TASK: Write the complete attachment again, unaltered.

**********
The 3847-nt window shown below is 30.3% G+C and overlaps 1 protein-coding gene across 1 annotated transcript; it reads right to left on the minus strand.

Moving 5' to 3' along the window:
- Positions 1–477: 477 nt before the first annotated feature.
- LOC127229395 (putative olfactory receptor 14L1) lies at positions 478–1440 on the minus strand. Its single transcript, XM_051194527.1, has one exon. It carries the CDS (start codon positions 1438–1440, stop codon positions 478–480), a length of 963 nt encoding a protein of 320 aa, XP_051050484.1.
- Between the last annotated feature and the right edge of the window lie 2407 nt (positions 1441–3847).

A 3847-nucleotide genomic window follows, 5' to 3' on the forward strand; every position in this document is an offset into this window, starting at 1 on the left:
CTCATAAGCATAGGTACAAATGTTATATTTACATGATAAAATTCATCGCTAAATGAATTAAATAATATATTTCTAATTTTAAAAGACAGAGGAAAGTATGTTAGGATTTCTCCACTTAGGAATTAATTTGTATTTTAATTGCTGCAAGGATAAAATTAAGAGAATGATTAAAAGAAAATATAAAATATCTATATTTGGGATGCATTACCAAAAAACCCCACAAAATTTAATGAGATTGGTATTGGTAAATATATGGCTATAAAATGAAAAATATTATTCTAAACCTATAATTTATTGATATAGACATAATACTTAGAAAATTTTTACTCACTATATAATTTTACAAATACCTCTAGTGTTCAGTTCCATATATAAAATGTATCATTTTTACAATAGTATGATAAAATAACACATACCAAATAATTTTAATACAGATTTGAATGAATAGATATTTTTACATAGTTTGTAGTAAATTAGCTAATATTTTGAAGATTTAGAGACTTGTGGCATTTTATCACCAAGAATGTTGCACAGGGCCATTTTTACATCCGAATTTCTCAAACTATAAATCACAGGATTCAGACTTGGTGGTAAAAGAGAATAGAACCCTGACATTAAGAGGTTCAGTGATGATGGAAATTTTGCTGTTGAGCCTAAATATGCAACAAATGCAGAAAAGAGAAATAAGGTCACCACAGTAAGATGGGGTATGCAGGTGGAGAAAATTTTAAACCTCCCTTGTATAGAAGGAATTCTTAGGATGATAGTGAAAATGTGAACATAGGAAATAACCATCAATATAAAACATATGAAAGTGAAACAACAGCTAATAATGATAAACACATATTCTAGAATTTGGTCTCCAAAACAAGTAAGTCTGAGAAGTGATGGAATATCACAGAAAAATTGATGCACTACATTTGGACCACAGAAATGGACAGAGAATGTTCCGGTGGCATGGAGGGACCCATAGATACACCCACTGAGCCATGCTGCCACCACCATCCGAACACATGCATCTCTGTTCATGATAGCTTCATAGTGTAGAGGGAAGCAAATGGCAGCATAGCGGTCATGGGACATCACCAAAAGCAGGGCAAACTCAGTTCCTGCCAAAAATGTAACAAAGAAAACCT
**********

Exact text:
The 3847-nt window shown below is 30.3% G+C and overlaps 1 protein-coding gene across 1 annotated transcript; it reads right to left on the minus strand.

Moving 5' to 3' along the window:
- Positions 1–477: 477 nt before the first annotated feature.
- LOC127229395 (putative olfactory receptor 14L1) lies at positions 478–1440 on the minus strand. Its single transcript, XM_051194527.1, has one exon. It carries the CDS (start codon positions 1438–1440, stop codon positions 478–480), a length of 963 nt encoding a protein of 320 aa, XP_051050484.1.
- Between the last annotated feature and the right edge of the window lie 2407 nt (positions 1441–3847).

A 3847-nucleotide genomic window follows, 5' to 3' on the forward strand; every position in this document is an offset into this window, starting at 1 on the left:
CTCATAAGCATAGGTACAAATGTTATATTTACATGATAAAATTCATCGCTAAATGAATTAAATAATATATTTCTAATTTTAAAAGACAGAGGAAAGTATGTTAGGATTTCTCCACTTAGGAATTAATTTGTATTTTAATTGCTGCAAGGATAAAATTAAGAGAATGATTAAAAGAAAATATAAAATATCTATATTTGGGATGCATTACCAAAAAACCCCACAAAATTTAATGAGATTGGTATTGGTAAATATATGGCTATAAAATGAAAAATATTATTCTAAACCTATAATTTATTGATATAGACATAATACTTAGAAAATTTTTACTCACTATATAATTTTACAAATACCTCTAGTGTTCAGTTCCATATATAAAATGTATCATTTTTACAATAGTATGATAAAATAACACATACCAAATAATTTTAATACAGATTTGAATGAATAGATATTTTTACATAGTTTGTAGTAAATTAGCTAATATTTTGAAGATTTAGAGACTTGTGGCATTTTATCACCAAGAATGTTGCACAGGGCCATTTTTACATCCGAATTTCTCAAACTATAAATCACAGGATTCAGACTTGGTGGTAAAAGAGAATAGAACCCTGACATTAAGAGGTTCAGTGATGATGGAAATTTTGCTGTTGAGCCTAAATATGCAACAAATGCAGAAAAGAGAAATAAGGTCACCACAGTAAGATGGGGTATGCAGGTGGAGAAAATTTTAAACCTCCCTTGTATAGAAGGAATTCTTAGGATGATAGTGAAAATGTGAACATAGGAAATAACCATCAATATAAAACATATGAAAGTGAAACAACAGCTAATAATGATAAACACATATTCTAGAATTTGGTCTCCAAAACAAGTAAGTCTGAGAAGTGATGGAATATCACAGAAAAATTGATGCACTACATTTGGACCACAGAAATGGACAGAGAATGTTCCGGTGGCATGGAGGGACCCATAGATACACCCACTGAGCCATGCTGCCACCACCATCCGAACACATGCATCTCTGTTCATGATAGCTTCATAGTGTAGAGGGAAGCAAATGGCAGCATAGCGGTCATGGGACATCACCAAAAGCAGGGCAAACTCAGTTCCTGCCAAAAATGTAACAAAGAAAACCT